Rep. Josh Harder, D-Turlock, has announced his support for federal legislation that will help curb the rising rate of catalytic converter thefts nationwide.
HR 6394, a bill authored by Rep Jim Baird, R-Indiana, will codify catalytic converter crimes as criminal offenses, enhance law enforcement’s abilities to track stolen converters and help stop black market sales of converters.
“Everyone in the Valley knows that we’re seeing a rise in catalytic converter theft right now, and it’s past time we got our law enforcement officers the tools they need to fight back,” Harder said in a press release. “I’m proud to back this bipartisan bill so we can put the folks orchestrating these crimes behind bars and stop this theft from happening in the first place.”
According to the National Insurance Crime Bureau, the number of reported converter thefts jumped from 3,389 in 2019 to 14,433 in 2020 — an increase of more than 325 percent.
Between 2020 and 2021, attempted or completed thefts of catalytic converters increased 185 percent (from 85 to 243) in Turlock alone, according to statistics provided by the Turlock Police Department.
It’s not difficult for thieves to dislodge a catalytic converter from a vehicle.
“Depending on the make and model of the car, it would take about two minutes,” said Robert DeCouto, a smog inspector at Balswick’s Quick Smog in Turlock.
Thieves don’t need to get under the hood to steal a catalytic converter. All that’s needed is the ability to crawl under a vehicle with enough space to operate a hacksaw or a blow torch.
DeCouto has seen customers come in for a smog check, only to learn for the first time that their car’s catalytic converter has been stolen.
“And that’s an automatic fail,” said DeCouto.
It’s not only impossible to pass a smog check without a converter, but it can ruin a car’s fuel efficiency, as well.
Conversely, DeCouto says that he’s seen cars come into the shop with the converters protected by chicken wire, steel rebar, even a lock and chain.
“I’ve even seen where the car owner has a complete cover over the catalytic converter,” said DeCouto.
Catalytic converters are used to reduce the potency of toxic emissions from cars and have been required on cars for decades, though some older cars may be exempt. These converters are desired by thieves for their scrap metal value — specifically platinum, palladium and rhodium.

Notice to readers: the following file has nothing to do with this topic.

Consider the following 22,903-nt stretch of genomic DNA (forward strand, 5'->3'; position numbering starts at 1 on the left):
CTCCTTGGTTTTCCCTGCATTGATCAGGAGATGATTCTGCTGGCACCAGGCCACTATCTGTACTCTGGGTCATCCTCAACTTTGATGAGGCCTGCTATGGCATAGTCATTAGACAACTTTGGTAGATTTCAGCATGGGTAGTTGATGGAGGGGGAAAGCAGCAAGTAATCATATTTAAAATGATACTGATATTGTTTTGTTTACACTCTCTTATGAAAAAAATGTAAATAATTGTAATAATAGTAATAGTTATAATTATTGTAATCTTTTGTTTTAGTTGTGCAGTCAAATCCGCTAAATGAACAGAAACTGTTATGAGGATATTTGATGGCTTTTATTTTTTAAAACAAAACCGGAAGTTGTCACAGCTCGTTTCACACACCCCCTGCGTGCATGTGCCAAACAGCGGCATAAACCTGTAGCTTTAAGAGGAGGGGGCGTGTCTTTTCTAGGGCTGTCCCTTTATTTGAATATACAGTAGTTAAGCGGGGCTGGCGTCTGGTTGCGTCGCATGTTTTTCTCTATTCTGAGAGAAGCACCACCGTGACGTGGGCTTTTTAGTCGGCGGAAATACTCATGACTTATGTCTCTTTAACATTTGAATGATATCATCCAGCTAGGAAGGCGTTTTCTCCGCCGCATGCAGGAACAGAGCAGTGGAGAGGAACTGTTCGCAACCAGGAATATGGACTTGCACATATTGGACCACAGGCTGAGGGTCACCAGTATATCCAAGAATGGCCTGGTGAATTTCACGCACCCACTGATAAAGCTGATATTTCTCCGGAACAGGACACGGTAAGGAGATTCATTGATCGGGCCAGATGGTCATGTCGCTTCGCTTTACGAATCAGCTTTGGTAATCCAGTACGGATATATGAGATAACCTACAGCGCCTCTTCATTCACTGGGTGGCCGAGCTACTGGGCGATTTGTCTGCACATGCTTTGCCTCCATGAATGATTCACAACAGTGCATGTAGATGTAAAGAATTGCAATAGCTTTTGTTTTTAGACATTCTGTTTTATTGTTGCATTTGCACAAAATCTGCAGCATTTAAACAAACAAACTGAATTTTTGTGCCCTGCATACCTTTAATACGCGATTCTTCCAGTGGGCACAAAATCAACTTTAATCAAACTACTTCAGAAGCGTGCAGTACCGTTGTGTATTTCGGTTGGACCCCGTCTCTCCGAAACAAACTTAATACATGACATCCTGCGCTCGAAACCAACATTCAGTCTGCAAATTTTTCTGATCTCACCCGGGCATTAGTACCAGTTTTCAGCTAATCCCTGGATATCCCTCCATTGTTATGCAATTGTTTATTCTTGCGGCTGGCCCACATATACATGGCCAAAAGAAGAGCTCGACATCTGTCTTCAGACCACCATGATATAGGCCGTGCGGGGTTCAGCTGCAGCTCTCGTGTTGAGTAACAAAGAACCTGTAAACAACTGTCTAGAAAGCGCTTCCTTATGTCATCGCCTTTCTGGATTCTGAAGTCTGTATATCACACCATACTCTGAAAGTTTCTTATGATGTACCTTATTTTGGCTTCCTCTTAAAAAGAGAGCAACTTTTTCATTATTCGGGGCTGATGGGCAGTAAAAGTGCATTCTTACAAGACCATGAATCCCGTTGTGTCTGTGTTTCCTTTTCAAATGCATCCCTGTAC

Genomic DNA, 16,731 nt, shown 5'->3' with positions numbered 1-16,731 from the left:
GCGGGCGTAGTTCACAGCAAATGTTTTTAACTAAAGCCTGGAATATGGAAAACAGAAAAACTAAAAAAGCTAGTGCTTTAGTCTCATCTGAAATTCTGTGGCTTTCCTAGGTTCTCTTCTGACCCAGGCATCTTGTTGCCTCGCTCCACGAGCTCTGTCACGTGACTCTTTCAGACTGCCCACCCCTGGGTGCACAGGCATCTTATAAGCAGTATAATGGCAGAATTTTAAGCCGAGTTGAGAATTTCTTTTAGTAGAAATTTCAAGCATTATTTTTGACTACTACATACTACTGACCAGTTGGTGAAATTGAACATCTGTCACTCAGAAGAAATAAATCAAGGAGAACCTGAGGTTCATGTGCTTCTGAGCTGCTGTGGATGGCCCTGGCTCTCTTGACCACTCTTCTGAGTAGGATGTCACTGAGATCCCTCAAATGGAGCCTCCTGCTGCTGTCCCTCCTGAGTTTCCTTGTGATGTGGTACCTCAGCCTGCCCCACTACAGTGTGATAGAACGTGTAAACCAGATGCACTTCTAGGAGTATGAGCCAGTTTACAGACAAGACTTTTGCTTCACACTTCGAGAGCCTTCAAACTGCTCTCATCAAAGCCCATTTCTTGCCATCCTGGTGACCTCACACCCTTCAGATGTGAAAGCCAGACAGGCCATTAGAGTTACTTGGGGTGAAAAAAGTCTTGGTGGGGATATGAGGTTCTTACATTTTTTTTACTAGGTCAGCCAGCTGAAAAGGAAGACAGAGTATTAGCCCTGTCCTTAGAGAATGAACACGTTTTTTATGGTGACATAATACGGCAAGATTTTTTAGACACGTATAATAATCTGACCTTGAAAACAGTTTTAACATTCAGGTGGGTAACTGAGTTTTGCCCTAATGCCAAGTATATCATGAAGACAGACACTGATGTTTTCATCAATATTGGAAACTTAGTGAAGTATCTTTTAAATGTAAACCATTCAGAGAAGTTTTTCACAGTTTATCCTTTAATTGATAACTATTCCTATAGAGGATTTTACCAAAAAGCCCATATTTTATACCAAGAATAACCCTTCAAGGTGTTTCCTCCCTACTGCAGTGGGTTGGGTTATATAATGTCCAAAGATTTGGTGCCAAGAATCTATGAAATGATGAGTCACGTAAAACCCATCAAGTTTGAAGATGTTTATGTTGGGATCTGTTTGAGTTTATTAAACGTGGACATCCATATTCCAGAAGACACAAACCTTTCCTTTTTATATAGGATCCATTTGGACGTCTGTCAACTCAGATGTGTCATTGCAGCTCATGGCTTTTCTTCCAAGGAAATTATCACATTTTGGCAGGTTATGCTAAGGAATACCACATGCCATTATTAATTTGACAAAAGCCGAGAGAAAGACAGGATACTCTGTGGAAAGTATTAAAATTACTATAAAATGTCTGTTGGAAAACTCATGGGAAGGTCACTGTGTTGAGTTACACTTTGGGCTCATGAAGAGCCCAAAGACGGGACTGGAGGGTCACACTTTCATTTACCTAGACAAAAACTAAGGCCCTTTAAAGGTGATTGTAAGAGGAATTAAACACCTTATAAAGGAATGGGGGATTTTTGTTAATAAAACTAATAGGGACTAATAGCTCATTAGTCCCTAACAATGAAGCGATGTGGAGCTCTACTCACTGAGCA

Replacement parts can be costly for vehicle owners, ranging from $500 to in excess of $2,000, according to Harder’s press release. In some cases, the cost of a catalytic converter may be enough for the vehicle to be totaled.
The Preventing Recycling Theft Act seeks to reduce thefts by allowing law enforcement officials to link stolen parts to the vehicle from which they originate by requiring new vehicles to have a Vehicle Identification Number stamped onto the converter; to create a grant program to help stamp VIN numbers onto converters of existing vehicles; improve record keeping standards for purchasers of used catalytic converters; and establish enforceability of laws around catalytic converter theft.
The Turlock Police Department has taken proactive steps to combat converter thefts.
“We partnered with Jiffy Lube to host free catalytic converter etching events,” Turlock PD crime and community information analyst Erika Grace said in a statement. “The goal of these events was to create awareness, provide outreach or potential solutions to Turlock residents and assist in the investigative process of this crime.
"We had a lot of interest and support during the events, the first post received over 100 shares on Facebook. At each event we had approximately 30 vehicles attend, totaling around 90 vehicles at the conclusion of the three events.
In 2021, approximately 39 percent of victims were Honda owners, Toyota owners (18 percent) and several models of Ford (17 percent), according to Turlock PD statistics.
Apartments and mobile home parks have been some of the locations that have been targeted the most. More recently, from January to May, 2022 there were already 112 attempts or thefts, costing those victims more than $88,000 damages and loss of their property. From January 2020 to the end of May 2022, citizens reported an estimated total loss of over $350,000 due to damage or theft of their property. It is believed that only a portion of total number of thefts and damages are being reported, so it is very likely the actual numbers are higher.